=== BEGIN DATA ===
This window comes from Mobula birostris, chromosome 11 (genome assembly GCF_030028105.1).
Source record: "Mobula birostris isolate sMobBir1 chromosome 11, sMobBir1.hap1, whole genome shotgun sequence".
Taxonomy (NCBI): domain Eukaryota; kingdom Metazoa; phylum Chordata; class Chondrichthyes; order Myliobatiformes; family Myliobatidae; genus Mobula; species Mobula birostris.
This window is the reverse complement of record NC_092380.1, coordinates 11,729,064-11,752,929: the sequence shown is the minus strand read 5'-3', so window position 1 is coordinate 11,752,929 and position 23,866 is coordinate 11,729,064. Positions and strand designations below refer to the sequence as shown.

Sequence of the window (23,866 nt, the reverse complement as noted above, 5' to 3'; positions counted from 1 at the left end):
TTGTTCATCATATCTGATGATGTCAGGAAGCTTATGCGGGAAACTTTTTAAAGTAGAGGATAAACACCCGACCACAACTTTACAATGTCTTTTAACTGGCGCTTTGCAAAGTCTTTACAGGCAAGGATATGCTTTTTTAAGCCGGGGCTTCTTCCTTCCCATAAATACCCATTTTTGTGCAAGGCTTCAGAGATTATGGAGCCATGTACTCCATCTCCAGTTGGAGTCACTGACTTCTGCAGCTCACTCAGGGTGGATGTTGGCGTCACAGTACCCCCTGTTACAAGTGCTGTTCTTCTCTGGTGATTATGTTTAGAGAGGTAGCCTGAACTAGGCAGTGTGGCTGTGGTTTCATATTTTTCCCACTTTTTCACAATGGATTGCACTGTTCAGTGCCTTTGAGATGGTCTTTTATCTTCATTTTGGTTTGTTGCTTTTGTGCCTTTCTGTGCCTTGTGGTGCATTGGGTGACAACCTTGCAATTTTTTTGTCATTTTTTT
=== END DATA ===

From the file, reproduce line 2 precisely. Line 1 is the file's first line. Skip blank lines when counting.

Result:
Source record: "Mobula birostris isolate sMobBir1 chromosome 11, sMobBir1.hap1, whole genome shotgun sequence".